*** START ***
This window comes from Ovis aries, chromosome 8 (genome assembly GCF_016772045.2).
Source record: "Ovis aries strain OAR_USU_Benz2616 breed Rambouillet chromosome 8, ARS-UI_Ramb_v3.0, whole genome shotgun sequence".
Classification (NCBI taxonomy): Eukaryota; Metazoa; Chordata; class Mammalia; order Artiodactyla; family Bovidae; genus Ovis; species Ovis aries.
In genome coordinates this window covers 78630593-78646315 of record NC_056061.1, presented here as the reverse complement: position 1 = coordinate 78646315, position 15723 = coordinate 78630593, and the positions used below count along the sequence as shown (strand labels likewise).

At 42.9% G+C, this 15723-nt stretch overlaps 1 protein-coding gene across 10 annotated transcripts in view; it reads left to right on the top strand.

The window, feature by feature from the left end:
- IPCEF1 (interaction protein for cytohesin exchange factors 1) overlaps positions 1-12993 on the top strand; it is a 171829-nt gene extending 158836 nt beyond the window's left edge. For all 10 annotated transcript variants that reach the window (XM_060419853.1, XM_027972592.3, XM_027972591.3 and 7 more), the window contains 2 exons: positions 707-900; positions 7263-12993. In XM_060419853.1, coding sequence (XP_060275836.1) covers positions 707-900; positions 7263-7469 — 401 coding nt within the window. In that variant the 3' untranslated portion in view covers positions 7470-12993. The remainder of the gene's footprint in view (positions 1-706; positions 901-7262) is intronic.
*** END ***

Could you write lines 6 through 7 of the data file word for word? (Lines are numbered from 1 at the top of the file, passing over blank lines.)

The window, feature by feature from the left end:
- IPCEF1 (interaction protein for cytohesin exchange factors 1) overlaps positions 1-12993 on the top strand; it is a 171829-nt gene extending 158836 nt beyond the window's left edge. For all 10 annotated transcript variants that reach the window (XM_060419853.1, XM_027972592.3, XM_027972591.3 and 7 more), the window contains 2 exons: positions 707-900; positions 7263-12993. In XM_060419853.1, coding sequence (XP_060275836.1) covers positions 707-900; positions 7263-7469 — 401 coding nt within the window. In that variant the 3' untranslated portion in view covers positions 7470-12993. The remainder of the gene's footprint in view (positions 1-706; positions 901-7262) is intronic.